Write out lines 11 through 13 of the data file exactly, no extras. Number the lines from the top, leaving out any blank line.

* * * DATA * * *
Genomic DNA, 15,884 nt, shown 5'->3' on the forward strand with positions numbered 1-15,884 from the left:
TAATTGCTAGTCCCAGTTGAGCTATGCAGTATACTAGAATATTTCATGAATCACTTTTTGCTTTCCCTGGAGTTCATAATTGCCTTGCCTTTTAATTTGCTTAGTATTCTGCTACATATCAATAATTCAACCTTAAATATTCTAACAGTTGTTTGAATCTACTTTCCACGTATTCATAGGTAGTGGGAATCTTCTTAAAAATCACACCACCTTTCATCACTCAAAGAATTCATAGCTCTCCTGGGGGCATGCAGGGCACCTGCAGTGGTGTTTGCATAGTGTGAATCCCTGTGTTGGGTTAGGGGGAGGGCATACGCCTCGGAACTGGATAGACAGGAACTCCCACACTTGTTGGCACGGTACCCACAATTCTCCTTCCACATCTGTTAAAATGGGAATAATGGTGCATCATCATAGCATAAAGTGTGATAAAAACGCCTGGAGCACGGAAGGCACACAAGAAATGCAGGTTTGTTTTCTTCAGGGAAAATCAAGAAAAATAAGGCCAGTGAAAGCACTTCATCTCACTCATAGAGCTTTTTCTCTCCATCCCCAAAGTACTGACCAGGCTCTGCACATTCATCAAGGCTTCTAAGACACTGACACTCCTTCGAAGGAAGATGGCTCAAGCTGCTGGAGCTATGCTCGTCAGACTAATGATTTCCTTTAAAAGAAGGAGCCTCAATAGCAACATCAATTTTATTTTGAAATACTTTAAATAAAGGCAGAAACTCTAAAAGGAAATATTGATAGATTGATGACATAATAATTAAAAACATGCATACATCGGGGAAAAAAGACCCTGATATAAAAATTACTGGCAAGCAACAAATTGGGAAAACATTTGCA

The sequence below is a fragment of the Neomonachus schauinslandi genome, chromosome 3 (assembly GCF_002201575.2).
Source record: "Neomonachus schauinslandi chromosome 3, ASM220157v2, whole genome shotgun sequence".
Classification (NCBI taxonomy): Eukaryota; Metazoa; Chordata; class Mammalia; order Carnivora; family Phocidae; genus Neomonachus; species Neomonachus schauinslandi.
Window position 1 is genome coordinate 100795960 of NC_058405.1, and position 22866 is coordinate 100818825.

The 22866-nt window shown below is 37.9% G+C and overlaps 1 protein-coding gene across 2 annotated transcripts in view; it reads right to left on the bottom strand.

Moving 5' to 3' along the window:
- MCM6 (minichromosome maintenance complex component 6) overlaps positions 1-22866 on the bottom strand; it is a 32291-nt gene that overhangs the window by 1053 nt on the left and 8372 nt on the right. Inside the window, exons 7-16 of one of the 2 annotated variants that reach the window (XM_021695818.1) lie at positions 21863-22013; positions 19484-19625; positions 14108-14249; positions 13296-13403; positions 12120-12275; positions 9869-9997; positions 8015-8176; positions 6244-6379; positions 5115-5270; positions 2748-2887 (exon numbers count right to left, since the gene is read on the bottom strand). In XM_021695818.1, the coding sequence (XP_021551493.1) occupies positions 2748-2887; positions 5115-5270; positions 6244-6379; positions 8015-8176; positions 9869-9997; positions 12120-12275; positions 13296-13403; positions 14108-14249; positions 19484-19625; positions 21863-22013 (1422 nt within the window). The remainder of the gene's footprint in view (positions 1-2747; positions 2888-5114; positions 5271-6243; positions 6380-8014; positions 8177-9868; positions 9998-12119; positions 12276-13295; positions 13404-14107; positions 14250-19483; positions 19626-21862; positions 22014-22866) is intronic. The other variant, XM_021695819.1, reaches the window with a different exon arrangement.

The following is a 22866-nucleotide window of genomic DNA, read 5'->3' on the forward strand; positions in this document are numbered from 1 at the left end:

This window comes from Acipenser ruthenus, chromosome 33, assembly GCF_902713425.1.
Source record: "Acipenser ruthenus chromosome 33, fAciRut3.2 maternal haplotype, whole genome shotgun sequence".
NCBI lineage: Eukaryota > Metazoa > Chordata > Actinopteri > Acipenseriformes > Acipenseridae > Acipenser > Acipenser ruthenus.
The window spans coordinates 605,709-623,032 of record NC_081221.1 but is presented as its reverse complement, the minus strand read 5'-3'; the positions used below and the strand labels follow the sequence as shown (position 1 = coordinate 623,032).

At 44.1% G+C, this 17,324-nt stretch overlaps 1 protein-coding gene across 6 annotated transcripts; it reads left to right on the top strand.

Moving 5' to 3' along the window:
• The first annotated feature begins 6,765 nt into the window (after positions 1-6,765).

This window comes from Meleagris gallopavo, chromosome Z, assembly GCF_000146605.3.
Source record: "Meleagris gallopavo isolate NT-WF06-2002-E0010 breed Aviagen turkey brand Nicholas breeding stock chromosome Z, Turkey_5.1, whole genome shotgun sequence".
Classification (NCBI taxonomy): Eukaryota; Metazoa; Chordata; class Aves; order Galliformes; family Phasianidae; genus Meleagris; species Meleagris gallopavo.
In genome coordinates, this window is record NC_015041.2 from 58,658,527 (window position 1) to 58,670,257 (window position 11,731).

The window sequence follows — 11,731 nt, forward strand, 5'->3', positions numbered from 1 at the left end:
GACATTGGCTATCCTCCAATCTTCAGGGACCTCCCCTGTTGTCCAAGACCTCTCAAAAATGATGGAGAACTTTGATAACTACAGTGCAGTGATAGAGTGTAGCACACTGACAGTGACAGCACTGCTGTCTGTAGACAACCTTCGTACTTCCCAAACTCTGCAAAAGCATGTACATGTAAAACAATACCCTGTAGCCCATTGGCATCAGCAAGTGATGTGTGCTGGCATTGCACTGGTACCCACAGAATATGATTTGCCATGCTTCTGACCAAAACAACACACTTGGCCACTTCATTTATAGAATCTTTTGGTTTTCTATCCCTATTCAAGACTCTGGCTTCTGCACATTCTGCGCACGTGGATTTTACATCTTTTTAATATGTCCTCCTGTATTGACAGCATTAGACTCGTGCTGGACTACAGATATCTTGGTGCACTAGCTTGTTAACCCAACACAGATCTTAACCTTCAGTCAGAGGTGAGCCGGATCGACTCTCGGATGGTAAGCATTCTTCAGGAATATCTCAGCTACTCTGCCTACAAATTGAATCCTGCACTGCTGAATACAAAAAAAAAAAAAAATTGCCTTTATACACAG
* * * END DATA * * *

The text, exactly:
This window comes from Acipenser ruthenus, chromosome 33, assembly GCF_902713425.1.
Source record: "Acipenser ruthenus chromosome 33, fAciRut3.2 maternal haplotype, whole genome shotgun sequence".
NCBI lineage: Eukaryota > Metazoa > Chordata > Actinopteri > Acipenseriformes > Acipenseridae > Acipenser > Acipenser ruthenus.